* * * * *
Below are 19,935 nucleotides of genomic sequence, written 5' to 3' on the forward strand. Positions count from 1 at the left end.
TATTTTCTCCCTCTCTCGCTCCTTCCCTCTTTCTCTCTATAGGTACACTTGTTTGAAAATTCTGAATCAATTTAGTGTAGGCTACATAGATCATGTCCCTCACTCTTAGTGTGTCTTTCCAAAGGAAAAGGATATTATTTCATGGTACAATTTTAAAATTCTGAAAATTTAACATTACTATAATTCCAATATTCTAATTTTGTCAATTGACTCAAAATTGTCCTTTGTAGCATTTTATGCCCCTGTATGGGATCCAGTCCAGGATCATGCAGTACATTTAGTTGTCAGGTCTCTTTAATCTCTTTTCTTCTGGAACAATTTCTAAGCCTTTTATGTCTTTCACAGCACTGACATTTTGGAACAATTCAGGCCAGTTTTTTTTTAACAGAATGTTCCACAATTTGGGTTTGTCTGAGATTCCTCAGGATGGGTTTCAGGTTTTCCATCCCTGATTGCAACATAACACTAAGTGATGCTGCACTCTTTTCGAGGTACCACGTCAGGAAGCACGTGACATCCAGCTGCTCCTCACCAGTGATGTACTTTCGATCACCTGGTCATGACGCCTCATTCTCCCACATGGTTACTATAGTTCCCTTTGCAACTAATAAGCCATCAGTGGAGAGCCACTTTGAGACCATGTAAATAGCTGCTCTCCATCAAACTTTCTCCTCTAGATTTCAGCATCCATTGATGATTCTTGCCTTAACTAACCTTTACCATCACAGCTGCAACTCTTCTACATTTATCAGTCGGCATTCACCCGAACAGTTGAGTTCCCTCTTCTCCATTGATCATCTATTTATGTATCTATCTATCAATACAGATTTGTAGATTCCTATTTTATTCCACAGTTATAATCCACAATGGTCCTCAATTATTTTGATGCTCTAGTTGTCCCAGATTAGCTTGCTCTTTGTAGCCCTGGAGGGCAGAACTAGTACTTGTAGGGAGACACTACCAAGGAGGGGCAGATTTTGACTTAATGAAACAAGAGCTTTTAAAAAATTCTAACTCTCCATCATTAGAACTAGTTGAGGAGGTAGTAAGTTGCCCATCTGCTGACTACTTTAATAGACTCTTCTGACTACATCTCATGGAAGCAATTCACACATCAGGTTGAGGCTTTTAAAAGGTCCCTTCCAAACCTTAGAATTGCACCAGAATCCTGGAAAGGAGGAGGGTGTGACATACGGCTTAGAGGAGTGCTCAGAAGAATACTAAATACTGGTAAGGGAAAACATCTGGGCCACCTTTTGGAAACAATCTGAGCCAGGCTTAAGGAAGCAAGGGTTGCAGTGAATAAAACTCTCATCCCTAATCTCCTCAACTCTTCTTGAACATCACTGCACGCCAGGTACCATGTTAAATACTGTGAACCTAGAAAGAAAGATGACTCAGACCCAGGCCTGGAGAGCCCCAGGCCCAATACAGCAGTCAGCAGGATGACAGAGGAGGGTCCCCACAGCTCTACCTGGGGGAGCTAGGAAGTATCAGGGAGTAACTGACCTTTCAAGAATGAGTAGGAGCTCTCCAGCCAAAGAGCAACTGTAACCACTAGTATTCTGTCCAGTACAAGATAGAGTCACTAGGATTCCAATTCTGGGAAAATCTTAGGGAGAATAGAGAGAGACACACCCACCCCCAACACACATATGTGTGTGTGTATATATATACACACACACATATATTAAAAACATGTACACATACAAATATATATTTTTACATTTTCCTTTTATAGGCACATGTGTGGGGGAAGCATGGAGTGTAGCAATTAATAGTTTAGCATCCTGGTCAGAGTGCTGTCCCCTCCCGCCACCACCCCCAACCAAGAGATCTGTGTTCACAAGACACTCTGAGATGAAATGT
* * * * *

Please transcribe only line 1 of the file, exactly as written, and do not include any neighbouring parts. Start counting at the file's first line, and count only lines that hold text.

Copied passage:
Below are 19,935 nucleotides of genomic sequence, written 5' to 3' on the forward strand. Positions count from 1 at the left end.